Disk drive manufacturer Maxtor
Likely not. Maxtor just finished a strong third quarter with revenues up some 30%. Net income rose from a loss of $163 million to a profit of $29 million, and the seasonally strong fourth quarter lies ahead.
For what it's worth, analysts expect the company to earn $0.75 this year and $0.89 next year, putting the stock at about 12 times 2004 estimates. Could this be a value-priced technology stock? Is that even possible?
In fact, estimates for 2004 are probably light. Corporations have not spent to replace aging computer gear. The three-year "refresh cycle," as Maxtor calls it, is going on four years. With an improving economy, the computer replacement cycle should finally kick into high gear.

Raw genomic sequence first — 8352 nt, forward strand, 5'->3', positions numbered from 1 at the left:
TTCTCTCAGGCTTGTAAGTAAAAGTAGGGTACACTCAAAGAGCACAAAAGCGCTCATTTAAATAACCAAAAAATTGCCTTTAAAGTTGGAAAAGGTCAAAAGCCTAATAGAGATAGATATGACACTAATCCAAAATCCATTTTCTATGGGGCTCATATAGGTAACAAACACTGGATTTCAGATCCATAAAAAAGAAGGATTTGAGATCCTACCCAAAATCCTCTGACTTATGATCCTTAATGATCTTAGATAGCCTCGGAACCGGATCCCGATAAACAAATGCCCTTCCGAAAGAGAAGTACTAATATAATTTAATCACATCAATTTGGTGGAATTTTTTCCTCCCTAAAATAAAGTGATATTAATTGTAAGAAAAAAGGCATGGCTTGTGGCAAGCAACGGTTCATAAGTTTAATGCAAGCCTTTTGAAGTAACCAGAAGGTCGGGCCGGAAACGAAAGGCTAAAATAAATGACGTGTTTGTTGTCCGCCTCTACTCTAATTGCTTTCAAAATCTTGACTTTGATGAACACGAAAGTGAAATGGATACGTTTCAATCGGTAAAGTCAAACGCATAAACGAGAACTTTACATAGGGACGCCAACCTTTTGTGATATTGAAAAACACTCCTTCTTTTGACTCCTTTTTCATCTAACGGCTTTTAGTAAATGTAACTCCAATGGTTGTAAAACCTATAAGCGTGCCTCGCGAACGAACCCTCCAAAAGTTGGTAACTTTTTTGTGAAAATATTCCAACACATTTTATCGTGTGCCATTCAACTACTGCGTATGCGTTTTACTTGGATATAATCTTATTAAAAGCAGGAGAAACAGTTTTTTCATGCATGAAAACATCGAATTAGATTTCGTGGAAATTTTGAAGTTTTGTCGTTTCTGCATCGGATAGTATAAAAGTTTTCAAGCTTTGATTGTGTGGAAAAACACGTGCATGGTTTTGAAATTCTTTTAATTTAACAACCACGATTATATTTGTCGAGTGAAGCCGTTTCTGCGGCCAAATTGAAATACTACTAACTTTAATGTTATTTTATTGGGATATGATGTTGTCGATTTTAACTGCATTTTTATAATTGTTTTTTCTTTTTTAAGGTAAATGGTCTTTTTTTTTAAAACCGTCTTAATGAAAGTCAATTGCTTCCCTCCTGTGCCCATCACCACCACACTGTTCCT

So what's the problem?
Maxtor's fall from grace is likely tied to price increases it forced through last month and the threat of competition. Maxtor tried to use the strong fourth quarter to raise prices, hoping the strength would carry over into the seasonally slow first quarter. A negative analyst comment and modest downgrade didn't help.
Yes, investors should be concerned with whether competitors Seagate
Which is, in turn, what makes Maxtor, with its solid balance sheet -- $575 million in cash and $422 million in total debt -- so interesting at today's prices. Particularly with capital spending ticking up and the business environment turning positive.
Besides sharing the same initials are Western Digital, W.D. Crotty is an information systems consultant who enjoys the ups and downs of the computer industry. Join W.D. and other investors on the Motley Fool discussion boards. Click here for a 30-day free trial. You can reach W.D. at firstname.lastname@example.org .